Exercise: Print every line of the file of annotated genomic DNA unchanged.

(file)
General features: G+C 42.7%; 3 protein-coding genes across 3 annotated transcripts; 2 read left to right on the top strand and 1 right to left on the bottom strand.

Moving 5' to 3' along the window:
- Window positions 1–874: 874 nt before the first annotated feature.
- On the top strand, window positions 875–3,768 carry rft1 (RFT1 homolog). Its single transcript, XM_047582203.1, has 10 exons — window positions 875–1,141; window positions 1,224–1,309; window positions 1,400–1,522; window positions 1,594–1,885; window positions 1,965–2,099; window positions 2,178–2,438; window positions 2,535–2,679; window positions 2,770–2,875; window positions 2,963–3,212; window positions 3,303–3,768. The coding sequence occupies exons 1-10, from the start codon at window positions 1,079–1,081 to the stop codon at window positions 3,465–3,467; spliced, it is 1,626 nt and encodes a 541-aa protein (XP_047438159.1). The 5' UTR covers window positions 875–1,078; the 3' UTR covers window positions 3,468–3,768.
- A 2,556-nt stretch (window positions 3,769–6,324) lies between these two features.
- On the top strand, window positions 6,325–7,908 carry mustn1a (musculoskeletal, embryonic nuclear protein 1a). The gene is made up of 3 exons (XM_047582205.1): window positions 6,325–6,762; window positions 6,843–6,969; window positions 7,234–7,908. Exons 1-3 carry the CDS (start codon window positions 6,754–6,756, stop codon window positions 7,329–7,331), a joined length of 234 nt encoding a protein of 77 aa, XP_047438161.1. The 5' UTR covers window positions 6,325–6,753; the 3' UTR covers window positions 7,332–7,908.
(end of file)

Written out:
General features: G+C 42.7%; 3 protein-coding genes across 3 annotated transcripts; 2 read left to right on the top strand and 1 right to left on the bottom strand.

Moving 5' to 3' along the window:
- Window positions 1–874: 874 nt before the first annotated feature.
- On the top strand, window positions 875–3,768 carry rft1 (RFT1 homolog). Its single transcript, XM_047582203.1, has 10 exons — window positions 875–1,141; window positions 1,224–1,309; window positions 1,400–1,522; window positions 1,594–1,885; window positions 1,965–2,099; window positions 2,178–2,438; window positions 2,535–2,679; window positions 2,770–2,875; window positions 2,963–3,212; window positions 3,303–3,768. The coding sequence occupies exons 1-10, from the start codon at window positions 1,079–1,081 to the stop codon at window positions 3,465–3,467; spliced, it is 1,626 nt and encodes a 541-aa protein (XP_047438159.1). The 5' UTR covers window positions 875–1,078; the 3' UTR covers window positions 3,468–3,768.
- A 2,556-nt stretch (window positions 3,769–6,324) lies between these two features.
- On the top strand, window positions 6,325–7,908 carry mustn1a (musculoskeletal, embryonic nuclear protein 1a). The gene is made up of 3 exons (XM_047582205.1): window positions 6,325–6,762; window positions 6,843–6,969; window positions 7,234–7,908. Exons 1-3 carry the CDS (start codon window positions 6,754–6,756, stop codon window positions 7,329–7,331), a joined length of 234 nt encoding a protein of 77 aa, XP_047438161.1. The 5' UTR covers window positions 6,325–6,753; the 3' UTR covers window positions 7,332–7,908.